Vinpocetine improves blood flow and energy use in the brains of stroke patients
In a study of patients who suffered an ischemic stroke 7 patients were given a daily intravenous
infusion without Vinpocetine and six were given the same infusion but with the addition of Vinpocetine
for 14 days in a double-blind study. A pet scan was used along with transcranial doppler parameters
to measure the effectiveness of the treatments. Blood flow throughout the brain improved with the
addition of Vinpocetine, while the ability to use glucose, the chief substrate for energy production
improved in particular, but important regions of the brain. The ability to use glucose for energy
production improved significantly in the thalamus and the caudate neuleus, and cerebral blood flow
improved throughout the brain but more significantly so in these areas with a 36% improvement in the
flow of blood in the thalamus and a 37% improvement in the caudate neucleus. The study shows that a
two week course of treatment with intravenous Vinpocetine improves blood flow throughout the brain
after an ischemic stroke and especially improves it in the thalamus and the caudate neucleus. The
distrubution of glucose for energy use also improves but in this study, in particular brain regions.
The study is published in the March 2005 issue of the Journal of Neurological Sciences.
Commentary by Jerry Hickey, R.Ph.
The caudate nucleus helps control voluntary movements involving large limbs (e.g. adjusting
the arm so the fingers can pick something up), it also regulates and organizes information being
sent to the brain. The thalamus regulates sensory input and motor control. It is important for
sight, hearing, taste, smell, touch, temperature recognition, balance, pain, pleasure, arousal,
control of movement, muscle control and sensing the bodies relationship to its physical
environment. This was a short study and a longer study probably would demonstrate even greater
benefit. I take 10mg of Vinpocetine almost every morning and notice improved brain energy and
efficiency on the days I take it.
Both Green and Black Tea Polyphenols inhibit lung cancer in lab animals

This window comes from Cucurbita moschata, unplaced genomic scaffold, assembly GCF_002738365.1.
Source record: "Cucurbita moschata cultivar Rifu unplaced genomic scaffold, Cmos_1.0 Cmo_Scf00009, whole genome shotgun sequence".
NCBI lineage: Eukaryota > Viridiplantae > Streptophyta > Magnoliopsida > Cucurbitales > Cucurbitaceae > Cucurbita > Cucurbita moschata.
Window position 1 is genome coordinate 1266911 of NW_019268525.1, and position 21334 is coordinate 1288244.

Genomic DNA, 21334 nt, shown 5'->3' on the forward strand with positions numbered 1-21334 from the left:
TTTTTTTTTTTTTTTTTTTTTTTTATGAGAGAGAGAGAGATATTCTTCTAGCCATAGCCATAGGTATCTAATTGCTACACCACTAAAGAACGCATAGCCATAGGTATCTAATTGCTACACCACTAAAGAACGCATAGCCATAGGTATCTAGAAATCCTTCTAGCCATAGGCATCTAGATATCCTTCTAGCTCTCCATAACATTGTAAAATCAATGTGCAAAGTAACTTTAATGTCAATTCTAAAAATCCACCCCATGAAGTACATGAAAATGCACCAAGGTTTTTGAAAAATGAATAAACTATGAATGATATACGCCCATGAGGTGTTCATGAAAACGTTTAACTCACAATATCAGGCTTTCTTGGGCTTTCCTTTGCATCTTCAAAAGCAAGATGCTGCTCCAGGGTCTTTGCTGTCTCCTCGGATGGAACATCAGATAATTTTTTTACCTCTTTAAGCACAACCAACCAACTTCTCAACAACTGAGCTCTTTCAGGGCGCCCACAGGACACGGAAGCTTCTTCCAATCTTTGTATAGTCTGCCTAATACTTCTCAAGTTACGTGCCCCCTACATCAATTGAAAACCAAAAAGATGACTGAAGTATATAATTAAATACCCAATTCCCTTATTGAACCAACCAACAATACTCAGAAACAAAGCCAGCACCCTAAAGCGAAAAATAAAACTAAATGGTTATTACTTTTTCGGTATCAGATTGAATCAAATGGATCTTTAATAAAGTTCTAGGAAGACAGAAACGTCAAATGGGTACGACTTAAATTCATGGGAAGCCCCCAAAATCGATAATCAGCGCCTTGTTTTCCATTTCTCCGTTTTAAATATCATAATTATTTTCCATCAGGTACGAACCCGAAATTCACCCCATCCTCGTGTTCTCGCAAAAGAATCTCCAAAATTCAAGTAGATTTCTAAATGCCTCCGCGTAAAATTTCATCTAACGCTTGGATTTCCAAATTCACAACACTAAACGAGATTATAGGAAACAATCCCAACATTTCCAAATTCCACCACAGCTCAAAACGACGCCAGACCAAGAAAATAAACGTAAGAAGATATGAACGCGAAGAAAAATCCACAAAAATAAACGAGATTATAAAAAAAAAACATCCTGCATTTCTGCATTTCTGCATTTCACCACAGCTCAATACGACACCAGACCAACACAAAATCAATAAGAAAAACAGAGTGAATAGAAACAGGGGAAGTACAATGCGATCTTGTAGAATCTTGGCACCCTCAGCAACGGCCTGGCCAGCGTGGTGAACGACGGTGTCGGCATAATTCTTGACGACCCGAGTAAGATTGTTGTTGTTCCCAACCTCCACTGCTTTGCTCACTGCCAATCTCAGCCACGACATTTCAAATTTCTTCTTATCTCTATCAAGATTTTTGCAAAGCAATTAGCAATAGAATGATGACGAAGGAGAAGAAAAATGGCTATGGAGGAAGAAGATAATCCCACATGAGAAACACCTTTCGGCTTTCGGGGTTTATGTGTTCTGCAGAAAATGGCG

Tea polyphenols have been shown by different researchers to inhibit lung cancer in different
animal models. This includes lung cancer caused by different cancer causing chemicals including
some of those more troublesome ones found in pollution and in tobacco smoke. The te ingredients
reduced the number and size of tumors and even in the number of animals that developed lung
cancer. The Green Tea polyphenol EGCG, and the Black Tea polyphenol Theaflavins have both been
shown to be effective. The Black Tea preparations have reduced thhe number of animals with
cancer and the number of lung tumors in mice, and also inhibited the transformation of lung
adenomas to adenocarcinoma. In Green Tea it is the EGCG that is effective. In many experiments,
the consumption of tea preperations resulted in the reduction of body fat and body weight, and
this factor may also contribute to the decreased risk of lung canmcer. The review was performed
at the Susan Lehman Cullman Laboratory for Cancer research , Ernest Mario School of Pharmacy,
Rutgers University, and is published in the January-February 2005 issue of the journal
Experimental Lung Research.
New and powerful way that Green Tea's EGCG inhibits cancer discovered
Scientists at both the University of Murcia in Spain, and the John Innes Center in England
have found a powerful way that the most important Green Tea Polyphenol, EGCG fights an existing
cancer. EGCG inhibits the enzyme dihydrofolate reductase (DHFR). DHRF is a recognized and
established target for cancer chemotherapeutic drugs, and this may be the first study showing
that Green tea's EGCG targets the same cancer site as established drugs, except without the
toxicity and this is in addition to the other targets EGCG has for reducing the risk of developing
and also fighting a cross section of cancers. Targetting DHFR is the same way that the commonly
used chemotherapeutic drug methotrexate works. The study is publsihed in the current issue of
the journal Cancer Research.